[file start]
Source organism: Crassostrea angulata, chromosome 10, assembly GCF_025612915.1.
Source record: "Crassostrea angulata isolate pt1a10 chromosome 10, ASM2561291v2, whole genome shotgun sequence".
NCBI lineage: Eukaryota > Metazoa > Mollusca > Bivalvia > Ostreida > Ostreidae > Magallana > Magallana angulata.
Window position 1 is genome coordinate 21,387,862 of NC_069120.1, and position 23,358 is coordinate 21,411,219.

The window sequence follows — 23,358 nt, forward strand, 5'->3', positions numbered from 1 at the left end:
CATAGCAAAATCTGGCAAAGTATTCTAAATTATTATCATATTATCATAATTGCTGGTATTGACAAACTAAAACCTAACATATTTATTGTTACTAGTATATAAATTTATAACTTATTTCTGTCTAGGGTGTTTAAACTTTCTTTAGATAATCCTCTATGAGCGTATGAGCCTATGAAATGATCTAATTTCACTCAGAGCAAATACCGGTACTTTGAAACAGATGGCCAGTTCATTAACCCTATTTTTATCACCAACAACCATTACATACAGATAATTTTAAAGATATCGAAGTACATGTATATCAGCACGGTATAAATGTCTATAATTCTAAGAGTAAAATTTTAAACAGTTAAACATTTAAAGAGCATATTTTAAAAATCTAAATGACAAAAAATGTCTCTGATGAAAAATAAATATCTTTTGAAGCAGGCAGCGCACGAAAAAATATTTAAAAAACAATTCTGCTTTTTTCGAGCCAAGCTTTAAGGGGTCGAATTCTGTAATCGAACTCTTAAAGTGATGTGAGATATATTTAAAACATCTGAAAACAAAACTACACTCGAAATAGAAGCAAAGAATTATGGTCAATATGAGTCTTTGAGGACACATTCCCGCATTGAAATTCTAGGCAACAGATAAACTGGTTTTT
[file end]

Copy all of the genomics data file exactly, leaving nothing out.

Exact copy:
Source organism: Crassostrea angulata, chromosome 10, assembly GCF_025612915.1.
Source record: "Crassostrea angulata isolate pt1a10 chromosome 10, ASM2561291v2, whole genome shotgun sequence".
NCBI lineage: Eukaryota > Metazoa > Mollusca > Bivalvia > Ostreida > Ostreidae > Magallana > Magallana angulata.
Window position 1 is genome coordinate 21,387,862 of NC_069120.1, and position 23,358 is coordinate 21,411,219.

The window sequence follows — 23,358 nt, forward strand, 5'->3', positions numbered from 1 at the left end:
CATAGCAAAATCTGGCAAAGTATTCTAAATTATTATCATATTATCATAATTGCTGGTATTGACAAACTAAAACCTAACATATTTATTGTTACTAGTATATAAATTTATAACTTATTTCTGTCTAGGGTGTTTAAACTTTCTTTAGATAATCCTCTATGAGCGTATGAGCCTATGAAATGATCTAATTTCACTCAGAGCAAATACCGGTACTTTGAAACAGATGGCCAGTTCATTAACCCTATTTTTATCACCAACAACCATTACATACAGATAATTTTAAAGATATCGAAGTACATGTATATCAGCACGGTATAAATGTCTATAATTCTAAGAGTAAAATTTTAAACAGTTAAACATTTAAAGAGCATATTTTAAAAATCTAAATGACAAAAAATGTCTCTGATGAAAAATAAATATCTTTTGAAGCAGGCAGCGCACGAAAAAATATTTAAAAAACAATTCTGCTTTTTTCGAGCCAAGCTTTAAGGGGTCGAATTCTGTAATCGAACTCTTAAAGTGATGTGAGATATATTTAAAACATCTGAAAACAAAACTACACTCGAAATAGAAGCAAAGAATTATGGTCAATATGAGTCTTTGAGGACACATTCCCGCATTGAAATTCTAGGCAACAGATAAACTGGTTTTT